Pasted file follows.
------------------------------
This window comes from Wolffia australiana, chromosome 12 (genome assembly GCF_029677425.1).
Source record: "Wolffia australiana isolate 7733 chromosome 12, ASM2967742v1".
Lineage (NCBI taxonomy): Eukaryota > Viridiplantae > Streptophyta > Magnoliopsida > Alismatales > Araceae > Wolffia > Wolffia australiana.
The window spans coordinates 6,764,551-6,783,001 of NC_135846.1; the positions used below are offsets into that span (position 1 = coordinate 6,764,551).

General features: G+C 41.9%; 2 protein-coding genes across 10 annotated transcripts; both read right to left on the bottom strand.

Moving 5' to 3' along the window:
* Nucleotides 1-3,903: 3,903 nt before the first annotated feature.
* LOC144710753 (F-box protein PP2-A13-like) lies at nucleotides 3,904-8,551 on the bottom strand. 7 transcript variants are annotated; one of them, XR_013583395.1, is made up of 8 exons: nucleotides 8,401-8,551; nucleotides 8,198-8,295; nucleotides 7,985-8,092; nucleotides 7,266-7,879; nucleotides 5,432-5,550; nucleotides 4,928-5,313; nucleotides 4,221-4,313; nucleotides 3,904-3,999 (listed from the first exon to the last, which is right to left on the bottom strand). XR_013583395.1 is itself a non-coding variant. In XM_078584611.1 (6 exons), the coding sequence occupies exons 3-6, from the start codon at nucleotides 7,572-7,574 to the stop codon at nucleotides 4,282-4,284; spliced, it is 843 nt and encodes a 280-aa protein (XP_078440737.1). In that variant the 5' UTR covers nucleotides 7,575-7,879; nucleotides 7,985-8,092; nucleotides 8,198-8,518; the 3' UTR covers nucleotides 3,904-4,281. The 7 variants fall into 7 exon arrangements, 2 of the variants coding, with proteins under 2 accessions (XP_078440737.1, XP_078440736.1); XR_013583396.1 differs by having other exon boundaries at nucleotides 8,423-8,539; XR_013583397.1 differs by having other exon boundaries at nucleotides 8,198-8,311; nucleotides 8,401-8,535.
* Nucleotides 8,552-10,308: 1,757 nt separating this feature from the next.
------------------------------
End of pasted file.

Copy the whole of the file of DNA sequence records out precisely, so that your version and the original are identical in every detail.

This window comes from Wolffia australiana, chromosome 12 (genome assembly GCF_029677425.1).
Source record: "Wolffia australiana isolate 7733 chromosome 12, ASM2967742v1".
Lineage (NCBI taxonomy): Eukaryota > Viridiplantae > Streptophyta > Magnoliopsida > Alismatales > Araceae > Wolffia > Wolffia australiana.
The window spans coordinates 6,764,551-6,783,001 of NC_135846.1; the positions used below are offsets into that span (position 1 = coordinate 6,764,551).

General features: G+C 41.9%; 2 protein-coding genes across 10 annotated transcripts; both read right to left on the bottom strand.

Moving 5' to 3' along the window:
* Nucleotides 1-3,903: 3,903 nt before the first annotated feature.
* LOC144710753 (F-box protein PP2-A13-like) lies at nucleotides 3,904-8,551 on the bottom strand. 7 transcript variants are annotated; one of them, XR_013583395.1, is made up of 8 exons: nucleotides 8,401-8,551; nucleotides 8,198-8,295; nucleotides 7,985-8,092; nucleotides 7,266-7,879; nucleotides 5,432-5,550; nucleotides 4,928-5,313; nucleotides 4,221-4,313; nucleotides 3,904-3,999 (listed from the first exon to the last, which is right to left on the bottom strand). XR_013583395.1 is itself a non-coding variant. In XM_078584611.1 (6 exons), the coding sequence occupies exons 3-6, from the start codon at nucleotides 7,572-7,574 to the stop codon at nucleotides 4,282-4,284; spliced, it is 843 nt and encodes a 280-aa protein (XP_078440737.1). In that variant the 5' UTR covers nucleotides 7,575-7,879; nucleotides 7,985-8,092; nucleotides 8,198-8,518; the 3' UTR covers nucleotides 3,904-4,281. The 7 variants fall into 7 exon arrangements, 2 of the variants coding, with proteins under 2 accessions (XP_078440737.1, XP_078440736.1); XR_013583396.1 differs by having other exon boundaries at nucleotides 8,423-8,539; XR_013583397.1 differs by having other exon boundaries at nucleotides 8,198-8,311; nucleotides 8,401-8,535.
* Nucleotides 8,552-10,308: 1,757 nt separating this feature from the next.